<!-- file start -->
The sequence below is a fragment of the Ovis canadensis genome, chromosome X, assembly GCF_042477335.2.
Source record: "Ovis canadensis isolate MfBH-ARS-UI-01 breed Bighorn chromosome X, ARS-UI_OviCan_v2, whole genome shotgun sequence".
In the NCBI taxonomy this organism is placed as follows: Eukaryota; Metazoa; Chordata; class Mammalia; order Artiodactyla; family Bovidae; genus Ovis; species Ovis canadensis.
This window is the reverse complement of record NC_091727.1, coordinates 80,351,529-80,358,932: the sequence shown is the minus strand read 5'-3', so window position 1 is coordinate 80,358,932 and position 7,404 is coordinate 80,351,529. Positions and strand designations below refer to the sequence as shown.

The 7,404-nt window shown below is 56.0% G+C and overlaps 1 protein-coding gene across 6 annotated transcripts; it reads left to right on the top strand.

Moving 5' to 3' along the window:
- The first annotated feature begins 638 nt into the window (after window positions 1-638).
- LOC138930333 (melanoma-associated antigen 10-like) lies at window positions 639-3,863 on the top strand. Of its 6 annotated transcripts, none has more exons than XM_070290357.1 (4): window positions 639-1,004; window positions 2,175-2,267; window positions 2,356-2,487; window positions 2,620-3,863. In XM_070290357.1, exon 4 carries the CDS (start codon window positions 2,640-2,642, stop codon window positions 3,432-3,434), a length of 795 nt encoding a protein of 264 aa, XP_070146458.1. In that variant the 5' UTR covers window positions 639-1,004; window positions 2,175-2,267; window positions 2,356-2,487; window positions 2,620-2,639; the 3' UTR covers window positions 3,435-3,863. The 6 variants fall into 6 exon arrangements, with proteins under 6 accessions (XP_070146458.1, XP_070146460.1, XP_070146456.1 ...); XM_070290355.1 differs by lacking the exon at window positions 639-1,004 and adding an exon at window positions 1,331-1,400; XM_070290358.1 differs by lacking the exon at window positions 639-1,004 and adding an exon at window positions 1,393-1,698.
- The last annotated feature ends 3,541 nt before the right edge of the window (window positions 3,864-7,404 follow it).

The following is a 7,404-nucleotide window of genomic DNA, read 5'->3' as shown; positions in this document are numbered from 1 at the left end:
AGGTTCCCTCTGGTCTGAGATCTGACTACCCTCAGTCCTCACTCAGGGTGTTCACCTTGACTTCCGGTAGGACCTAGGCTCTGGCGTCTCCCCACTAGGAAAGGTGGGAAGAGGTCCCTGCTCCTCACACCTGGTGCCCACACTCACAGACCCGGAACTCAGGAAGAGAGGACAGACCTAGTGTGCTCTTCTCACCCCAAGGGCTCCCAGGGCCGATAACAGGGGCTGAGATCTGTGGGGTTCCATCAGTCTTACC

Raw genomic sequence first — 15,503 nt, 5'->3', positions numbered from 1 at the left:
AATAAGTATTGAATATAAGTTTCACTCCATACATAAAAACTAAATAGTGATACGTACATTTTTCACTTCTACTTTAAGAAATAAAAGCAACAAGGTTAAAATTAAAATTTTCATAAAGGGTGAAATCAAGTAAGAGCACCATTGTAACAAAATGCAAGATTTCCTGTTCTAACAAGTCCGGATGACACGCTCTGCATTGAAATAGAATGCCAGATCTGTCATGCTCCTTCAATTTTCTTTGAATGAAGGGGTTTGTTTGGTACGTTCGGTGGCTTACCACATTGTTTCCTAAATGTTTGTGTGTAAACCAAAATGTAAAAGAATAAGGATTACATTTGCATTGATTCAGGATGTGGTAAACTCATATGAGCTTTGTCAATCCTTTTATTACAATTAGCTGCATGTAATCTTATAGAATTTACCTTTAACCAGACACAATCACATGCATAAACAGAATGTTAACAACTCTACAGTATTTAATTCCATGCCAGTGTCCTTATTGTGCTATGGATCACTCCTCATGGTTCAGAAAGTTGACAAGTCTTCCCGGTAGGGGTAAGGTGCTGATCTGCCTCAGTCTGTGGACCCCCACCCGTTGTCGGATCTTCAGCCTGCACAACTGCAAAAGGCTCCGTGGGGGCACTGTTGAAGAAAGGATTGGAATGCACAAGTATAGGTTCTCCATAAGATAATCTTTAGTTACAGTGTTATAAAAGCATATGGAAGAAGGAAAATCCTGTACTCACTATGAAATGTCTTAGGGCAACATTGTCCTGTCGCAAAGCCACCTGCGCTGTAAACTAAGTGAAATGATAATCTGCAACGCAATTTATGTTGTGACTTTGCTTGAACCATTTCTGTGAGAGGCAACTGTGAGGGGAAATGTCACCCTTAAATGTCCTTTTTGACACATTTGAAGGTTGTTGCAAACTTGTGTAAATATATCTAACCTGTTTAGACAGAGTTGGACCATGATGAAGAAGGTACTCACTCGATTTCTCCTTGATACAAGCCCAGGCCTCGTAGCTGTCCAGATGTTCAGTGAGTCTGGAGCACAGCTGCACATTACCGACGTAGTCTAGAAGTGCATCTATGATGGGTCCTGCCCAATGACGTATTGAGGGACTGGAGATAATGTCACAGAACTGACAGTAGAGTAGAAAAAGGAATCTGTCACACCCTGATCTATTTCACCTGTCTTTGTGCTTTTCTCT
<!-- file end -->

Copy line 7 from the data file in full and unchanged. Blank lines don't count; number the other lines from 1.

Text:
- The first annotated feature begins 638 nt into the window (after window positions 1-638).